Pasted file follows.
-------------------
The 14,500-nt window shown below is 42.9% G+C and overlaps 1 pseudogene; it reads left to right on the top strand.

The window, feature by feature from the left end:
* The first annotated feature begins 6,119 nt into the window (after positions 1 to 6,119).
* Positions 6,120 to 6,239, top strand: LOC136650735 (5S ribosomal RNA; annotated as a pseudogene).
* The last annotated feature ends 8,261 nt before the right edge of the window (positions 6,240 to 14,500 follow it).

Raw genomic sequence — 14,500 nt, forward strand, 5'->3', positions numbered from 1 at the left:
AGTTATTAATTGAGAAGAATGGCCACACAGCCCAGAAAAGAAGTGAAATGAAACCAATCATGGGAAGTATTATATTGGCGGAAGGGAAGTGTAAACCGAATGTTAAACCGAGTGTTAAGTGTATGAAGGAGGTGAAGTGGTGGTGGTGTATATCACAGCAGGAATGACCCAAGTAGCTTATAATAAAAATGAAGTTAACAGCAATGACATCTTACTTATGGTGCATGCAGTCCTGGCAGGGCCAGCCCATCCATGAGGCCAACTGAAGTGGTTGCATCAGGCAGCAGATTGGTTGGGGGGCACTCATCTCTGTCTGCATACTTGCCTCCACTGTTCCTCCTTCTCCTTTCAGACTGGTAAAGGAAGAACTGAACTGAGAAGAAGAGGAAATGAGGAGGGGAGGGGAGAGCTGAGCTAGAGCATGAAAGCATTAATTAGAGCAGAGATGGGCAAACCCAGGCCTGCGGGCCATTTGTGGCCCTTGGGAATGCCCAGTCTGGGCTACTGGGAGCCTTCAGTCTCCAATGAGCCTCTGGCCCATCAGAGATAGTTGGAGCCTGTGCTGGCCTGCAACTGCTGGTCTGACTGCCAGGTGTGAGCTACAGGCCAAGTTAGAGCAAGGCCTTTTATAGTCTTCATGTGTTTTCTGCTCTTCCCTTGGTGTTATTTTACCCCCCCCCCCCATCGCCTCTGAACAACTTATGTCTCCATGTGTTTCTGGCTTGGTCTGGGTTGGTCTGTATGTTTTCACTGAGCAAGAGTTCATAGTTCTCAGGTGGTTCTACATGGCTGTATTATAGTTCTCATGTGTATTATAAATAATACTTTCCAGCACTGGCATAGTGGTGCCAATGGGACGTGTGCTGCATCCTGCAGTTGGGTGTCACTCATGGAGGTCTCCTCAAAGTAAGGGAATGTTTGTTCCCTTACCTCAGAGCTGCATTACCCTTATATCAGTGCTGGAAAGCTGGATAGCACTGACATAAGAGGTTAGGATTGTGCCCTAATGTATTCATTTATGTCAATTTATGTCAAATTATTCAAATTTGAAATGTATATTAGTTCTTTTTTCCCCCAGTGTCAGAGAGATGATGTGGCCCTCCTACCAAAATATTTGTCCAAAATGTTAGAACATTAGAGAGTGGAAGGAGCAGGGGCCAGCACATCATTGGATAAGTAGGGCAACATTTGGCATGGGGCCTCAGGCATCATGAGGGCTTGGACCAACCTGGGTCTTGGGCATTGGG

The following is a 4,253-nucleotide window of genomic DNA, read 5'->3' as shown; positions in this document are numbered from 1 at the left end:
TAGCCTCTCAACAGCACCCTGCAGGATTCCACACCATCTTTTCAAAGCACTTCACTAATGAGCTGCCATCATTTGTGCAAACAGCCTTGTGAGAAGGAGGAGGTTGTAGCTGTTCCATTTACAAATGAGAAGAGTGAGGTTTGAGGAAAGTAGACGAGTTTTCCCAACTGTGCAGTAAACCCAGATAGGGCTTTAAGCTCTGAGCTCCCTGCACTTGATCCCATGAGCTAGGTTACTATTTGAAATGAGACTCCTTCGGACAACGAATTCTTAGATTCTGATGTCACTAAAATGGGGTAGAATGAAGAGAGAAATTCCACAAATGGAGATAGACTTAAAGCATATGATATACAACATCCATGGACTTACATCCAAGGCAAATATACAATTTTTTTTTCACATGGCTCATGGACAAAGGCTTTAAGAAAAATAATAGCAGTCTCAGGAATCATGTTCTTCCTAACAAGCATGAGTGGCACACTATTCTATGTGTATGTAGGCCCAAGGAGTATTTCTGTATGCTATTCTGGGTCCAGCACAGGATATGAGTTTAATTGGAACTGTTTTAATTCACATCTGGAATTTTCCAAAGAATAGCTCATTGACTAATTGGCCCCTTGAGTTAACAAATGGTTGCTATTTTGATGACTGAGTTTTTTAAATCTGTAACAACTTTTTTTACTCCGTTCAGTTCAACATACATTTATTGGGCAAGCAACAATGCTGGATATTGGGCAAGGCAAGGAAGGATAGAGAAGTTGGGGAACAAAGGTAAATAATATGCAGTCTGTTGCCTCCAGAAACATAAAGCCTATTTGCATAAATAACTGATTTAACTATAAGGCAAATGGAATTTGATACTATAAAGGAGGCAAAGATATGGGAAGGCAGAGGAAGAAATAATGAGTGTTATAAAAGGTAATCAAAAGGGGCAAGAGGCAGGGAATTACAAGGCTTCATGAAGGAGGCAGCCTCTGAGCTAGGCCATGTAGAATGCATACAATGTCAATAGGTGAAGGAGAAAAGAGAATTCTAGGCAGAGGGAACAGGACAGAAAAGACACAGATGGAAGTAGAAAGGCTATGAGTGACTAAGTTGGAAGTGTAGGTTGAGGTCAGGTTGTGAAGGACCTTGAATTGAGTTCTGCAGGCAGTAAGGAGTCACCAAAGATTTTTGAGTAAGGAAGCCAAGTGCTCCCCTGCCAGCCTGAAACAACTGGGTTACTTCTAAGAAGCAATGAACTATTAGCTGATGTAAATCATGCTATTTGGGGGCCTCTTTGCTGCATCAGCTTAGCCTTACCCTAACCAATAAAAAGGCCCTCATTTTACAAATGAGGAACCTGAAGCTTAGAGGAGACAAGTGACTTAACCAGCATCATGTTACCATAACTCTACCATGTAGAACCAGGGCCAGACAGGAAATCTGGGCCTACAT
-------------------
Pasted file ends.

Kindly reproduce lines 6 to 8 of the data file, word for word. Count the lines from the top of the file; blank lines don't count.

Raw genomic sequence — 14,500 nt, forward strand, 5'->3', positions numbered from 1 at the left:
AGTTATTAATTGAGAAGAATGGCCACACAGCCCAGAAAAGAAGTGAAATGAAACCAATCATGGGAAGTATTATATTGGCGGAAGGGAAGTGTAAACCGAATGTTAAACCGAGTGTTAAGTGTATGAAGGAGGTGAAGTGGTGGTGGTGTATATCACAGCAGGAATGACCCAAGTAGCTTATAATAAAAATGAAGTTAACAGCAATGACATCTTACTTATGGTGCATGCAGTCCTGGCAGGGCCAGCCCATCCATGAGGCCAACTGAAGTGGTTGCATCAGGCAGCAGATTGGTTGGGGGGCACTCATCTCTGTCTGCATACTTGCCTCCACTGTTCCTCCTTCTCCTTTCAGACTGGTAAAGGAAGAACTGAACTGAGAAGAAGAGGAAATGAGGAGGGGAGGGGAGAGCTGAGCTAGAGCATGAAAGCATTAATTAGAGCAGAGATGGGCAAACCCAGGCCTGCGGGCCATTTGTGGCCCTTGGGAATGCCCAGTCTGGGCTACTGGGAGCCTTCAGTCTCCAATGAGCCTCTGGCCCATCAGAGATAGTTGGAGCCTGTGCTGGCCTGCAACTGCTGGTCTGACTGCCAGGTGTGAGCTACAGGCCAAGTTAGAGCAAGGCCTTTTATAGTCTTCATGTGTTTTCTGCTCTTCCCTTGGTGTTATTTTACCCCCCCCCCCCATCGCCTCTGAACAACTTATGTCTCCATGTGTTTCTGGCTTGGTCTGGGTTGGTCTGTATGTTTTCACTGAGCAAGAGTTCATAGTTCTCAGGTGGTTCTACATGGCTGTATTATAGTTCTCATGTGTATTATAAATAATACTTTCCAGCACTGGCATAGTGGTGCCAATGGGACGTGTGCTGCATCCTGCAGTTGGGTGTCACTCATGGAGGTCTCCTCAAAGTAAGGGAATGTTTGTTCCCTTACCTCAGAGCTGCATTACCCTTATATCAGTGCTGGAAAGCTGGATAGCACTGACATAAGAGGTTAGGATTGTGCCCTAATGTATTCATTTATGTCAATTTATGTCAAATTATTCAAATTTGAAATGTATATTAGTTCTTTTTTCCCCCAGTGTCAGAGAGATGATGTGGCCCTCCTACCAAAATATTTGTCCAAAATGTTAGAACATTAGAGAGTGGAAGGAGCAGGGGCCAGCACATCATTGGATAAGTAGGGCAACATTTGGCATGGGGCCTCAGGCATCATGAGGGCTTGGACCAACCTGGGTCTTGGGCATTGGG

The following is a 4,253-nucleotide window of genomic DNA, read 5'->3' as shown; positions in this document are numbered from 1 at the left end: